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The metabolomics of acute alcohol abuse / S.W. Mason

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dc.contributor.author Mason, Shayne William
dc.date.accessioned 2012-01-05T06:30:18Z
dc.date.available 2012-01-05T06:30:18Z
dc.date.issued 2010
dc.identifier.uri http://hdl.handle.net/10394/5034
dc.description Thesis (M.Sc. (Biochemistry))--North-West University, Potchefstroom Campus, 2010.
dc.description.abstract Alcohol is a substance used and abused by many individuals. The metabolic perturbations caused by excessive alcohol consumption are widespread throughout the human body. One of the primary consequences of alcohol abuse, particularly acute alcohol abuse, is very high levels of NADH formed from excessive ethanol oxidation. A high NADH:NAD+ ratio shifts the redox potential of the cells, shifting the normal physiological equilibrium, particularly within NAD-dependent dehydrogenase-catalyzed reactions. These particular reactions occur within various metabolic pathways, such as: citric acid cycle, glycolysis and branched-chain amino acid catabolism. As such, a disruptive effect within these metabolic pathways results in the slight accumulation of perturbation markers that can be associated with alcohol abuse. Isolation and identification of these widespread perturbation markers is difficult as they only occur in quantities only slightly higher than normal physiological values. Metabolomics makes for a very aptly used technique as it takes a holistic approach, taking into consideration the entire metabolic profile; and, with the aid of bioinformatics, is able to isolate and identify particular variables/metabolites of interest and accredit them as the variables responsible for the greatest variation between control and experimental groups. A novel approach used within this investigation effectively reduced the voluminous metabolomics data generated allowing for more efficient multivariate analysis. Application of three separate statistical models, namely: (1) Unfolding PCA, (2) Cross-sectional PCA, and (3) ANOVA Simultaneous Component Analysis (ASCA), were used for analyzing the complex 3-dimensional data set created within this acute alcohol abuse investigation. Each model presented certain strengths and difficulties. Taking into consideration the results from all 3 models, the first phase of this investigation confidently illustrates the differentiation between control cases and individuals administered an acute alcohol dose and, subsequently allow for variables responsible for this separation to be: identified as variables of importance, selected and categorized into specific pathways and, finally, labelled as perturbation markers. Through experimental observation it was noted that a large number of perturbation markers associated with the branched-chain amino acid pathway were present within the experimental cases. A hypothesis was created from this observation, re-enforcing the principle that metabolomics is a hypothesis-generating system. The subsequent second phase of this investigation involves a targeted experimental protocol aimed at evaluating the proposed hypothesis, with a focus on three secondary metabolites of the isoleucine catabolism pathway (ethylhydracrylic acid, tiglylglycine and 2-methyl-3hydroxybutyric acid). Results of this targeted approach show a definite perturbance, similar to a very minor inherited metabolic disorder, occurs within the isoleucine catabolism pathway in response to an acute alcohol dose. As to our knowledge, no information pertaining to the influences of acute alcohol abuse (or even chronic alcohol abuse) within the branched-chain amino acid pathway exists within the current literature, as of date. As such, the experimental observations presented and evaluated within this investigation provide a novel and more in-depth insight into the ethanol-induced perturbances within human metabolism.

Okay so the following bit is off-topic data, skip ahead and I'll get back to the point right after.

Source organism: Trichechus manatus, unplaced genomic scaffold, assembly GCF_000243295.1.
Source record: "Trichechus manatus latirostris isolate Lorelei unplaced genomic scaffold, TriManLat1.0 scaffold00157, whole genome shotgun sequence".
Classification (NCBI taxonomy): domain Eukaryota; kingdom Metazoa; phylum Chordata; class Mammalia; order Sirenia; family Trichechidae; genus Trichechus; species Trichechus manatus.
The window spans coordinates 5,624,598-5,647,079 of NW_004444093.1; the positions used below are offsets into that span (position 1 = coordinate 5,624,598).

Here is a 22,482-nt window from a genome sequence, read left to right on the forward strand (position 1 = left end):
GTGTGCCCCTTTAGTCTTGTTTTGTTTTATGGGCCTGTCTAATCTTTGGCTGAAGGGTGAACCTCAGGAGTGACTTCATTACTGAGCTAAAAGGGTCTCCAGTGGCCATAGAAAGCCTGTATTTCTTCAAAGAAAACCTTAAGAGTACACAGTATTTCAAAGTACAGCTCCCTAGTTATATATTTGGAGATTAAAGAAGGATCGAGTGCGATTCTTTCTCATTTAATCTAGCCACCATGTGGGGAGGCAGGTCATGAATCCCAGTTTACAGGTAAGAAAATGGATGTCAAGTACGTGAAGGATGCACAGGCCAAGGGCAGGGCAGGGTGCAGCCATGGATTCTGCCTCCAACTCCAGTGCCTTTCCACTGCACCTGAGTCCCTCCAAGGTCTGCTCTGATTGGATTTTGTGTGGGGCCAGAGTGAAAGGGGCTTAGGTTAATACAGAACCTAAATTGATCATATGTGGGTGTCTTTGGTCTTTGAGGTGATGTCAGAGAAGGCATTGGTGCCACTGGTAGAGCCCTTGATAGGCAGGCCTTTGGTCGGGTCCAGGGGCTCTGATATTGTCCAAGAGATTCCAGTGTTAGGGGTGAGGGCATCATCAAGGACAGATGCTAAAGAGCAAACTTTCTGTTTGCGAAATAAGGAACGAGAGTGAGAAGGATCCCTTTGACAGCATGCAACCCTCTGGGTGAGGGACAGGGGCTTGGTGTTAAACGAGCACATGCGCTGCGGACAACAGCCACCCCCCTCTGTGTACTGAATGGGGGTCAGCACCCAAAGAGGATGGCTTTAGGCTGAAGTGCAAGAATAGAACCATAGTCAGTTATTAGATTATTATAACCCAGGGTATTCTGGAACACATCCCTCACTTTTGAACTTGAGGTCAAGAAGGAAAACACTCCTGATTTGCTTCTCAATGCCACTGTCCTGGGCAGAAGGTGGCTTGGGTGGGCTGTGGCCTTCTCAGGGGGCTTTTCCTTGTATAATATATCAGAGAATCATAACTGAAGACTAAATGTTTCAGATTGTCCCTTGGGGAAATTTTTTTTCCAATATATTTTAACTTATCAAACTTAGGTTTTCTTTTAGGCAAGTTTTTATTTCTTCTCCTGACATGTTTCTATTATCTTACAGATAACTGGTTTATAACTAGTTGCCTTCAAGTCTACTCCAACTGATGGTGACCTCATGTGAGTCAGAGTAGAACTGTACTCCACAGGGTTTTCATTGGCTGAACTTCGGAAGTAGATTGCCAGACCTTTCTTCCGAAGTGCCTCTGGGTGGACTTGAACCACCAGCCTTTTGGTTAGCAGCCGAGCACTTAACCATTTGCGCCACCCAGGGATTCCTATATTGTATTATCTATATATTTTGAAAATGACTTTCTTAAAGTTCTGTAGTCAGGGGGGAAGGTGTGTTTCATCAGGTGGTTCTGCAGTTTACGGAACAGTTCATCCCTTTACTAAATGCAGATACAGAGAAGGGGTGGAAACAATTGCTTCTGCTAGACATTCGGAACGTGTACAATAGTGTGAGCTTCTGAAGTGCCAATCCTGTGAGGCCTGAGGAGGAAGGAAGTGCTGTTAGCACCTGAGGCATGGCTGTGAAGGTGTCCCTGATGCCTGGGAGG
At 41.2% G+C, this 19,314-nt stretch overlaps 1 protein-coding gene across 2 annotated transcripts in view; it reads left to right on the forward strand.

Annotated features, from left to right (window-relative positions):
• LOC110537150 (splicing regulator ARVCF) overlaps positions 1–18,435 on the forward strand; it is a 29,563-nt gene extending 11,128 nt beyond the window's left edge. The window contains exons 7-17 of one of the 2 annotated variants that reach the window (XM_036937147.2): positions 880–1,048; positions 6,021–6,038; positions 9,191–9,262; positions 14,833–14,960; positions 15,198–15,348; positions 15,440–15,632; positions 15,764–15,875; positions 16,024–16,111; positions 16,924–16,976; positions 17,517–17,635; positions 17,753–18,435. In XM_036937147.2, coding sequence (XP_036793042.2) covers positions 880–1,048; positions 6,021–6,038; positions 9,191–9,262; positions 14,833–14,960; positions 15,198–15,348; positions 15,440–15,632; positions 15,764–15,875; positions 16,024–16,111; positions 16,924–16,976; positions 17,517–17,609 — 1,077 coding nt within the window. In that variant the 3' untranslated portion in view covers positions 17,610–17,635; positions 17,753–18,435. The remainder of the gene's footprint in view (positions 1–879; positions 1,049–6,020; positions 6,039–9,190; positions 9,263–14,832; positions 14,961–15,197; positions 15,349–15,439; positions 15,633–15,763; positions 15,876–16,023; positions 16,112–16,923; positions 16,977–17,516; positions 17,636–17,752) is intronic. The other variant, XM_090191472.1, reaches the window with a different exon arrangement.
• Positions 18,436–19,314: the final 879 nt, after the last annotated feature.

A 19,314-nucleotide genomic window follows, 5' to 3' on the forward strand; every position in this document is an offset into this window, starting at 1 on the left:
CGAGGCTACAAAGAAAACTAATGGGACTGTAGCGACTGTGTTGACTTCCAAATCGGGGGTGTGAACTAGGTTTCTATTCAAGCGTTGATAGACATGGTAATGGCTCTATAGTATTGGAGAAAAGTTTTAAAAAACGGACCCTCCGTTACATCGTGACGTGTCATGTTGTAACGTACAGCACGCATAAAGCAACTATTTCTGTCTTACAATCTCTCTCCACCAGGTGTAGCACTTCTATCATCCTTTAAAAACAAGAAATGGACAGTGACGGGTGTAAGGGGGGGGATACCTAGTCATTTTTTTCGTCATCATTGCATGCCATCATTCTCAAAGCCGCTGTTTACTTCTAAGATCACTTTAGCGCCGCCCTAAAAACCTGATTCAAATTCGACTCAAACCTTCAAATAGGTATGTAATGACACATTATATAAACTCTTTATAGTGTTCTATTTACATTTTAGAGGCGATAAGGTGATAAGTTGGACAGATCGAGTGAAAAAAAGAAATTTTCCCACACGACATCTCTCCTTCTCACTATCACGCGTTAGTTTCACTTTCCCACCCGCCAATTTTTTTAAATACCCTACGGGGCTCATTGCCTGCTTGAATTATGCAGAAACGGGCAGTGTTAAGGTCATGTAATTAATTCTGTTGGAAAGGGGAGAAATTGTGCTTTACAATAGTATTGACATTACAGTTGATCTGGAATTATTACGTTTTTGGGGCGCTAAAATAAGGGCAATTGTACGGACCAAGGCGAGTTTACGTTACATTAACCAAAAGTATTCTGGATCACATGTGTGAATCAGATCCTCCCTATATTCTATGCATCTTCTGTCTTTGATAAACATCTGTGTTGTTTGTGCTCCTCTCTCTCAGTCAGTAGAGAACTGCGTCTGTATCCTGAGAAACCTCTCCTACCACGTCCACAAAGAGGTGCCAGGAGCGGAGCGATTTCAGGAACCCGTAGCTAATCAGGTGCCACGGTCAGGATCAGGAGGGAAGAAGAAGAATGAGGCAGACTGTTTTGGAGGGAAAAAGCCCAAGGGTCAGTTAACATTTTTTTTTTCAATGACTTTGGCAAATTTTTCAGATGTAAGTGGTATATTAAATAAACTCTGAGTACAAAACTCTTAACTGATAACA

dc.publisher North-West University
dc.title The metabolomics of acute alcohol abuse / S.W. Mason en_US
dc.type Thesis en_US
dc.description.thesistype Masters en_US


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    This collection contains the original digitized versions of research conducted at the North-West University (Potchefstroom Campus)

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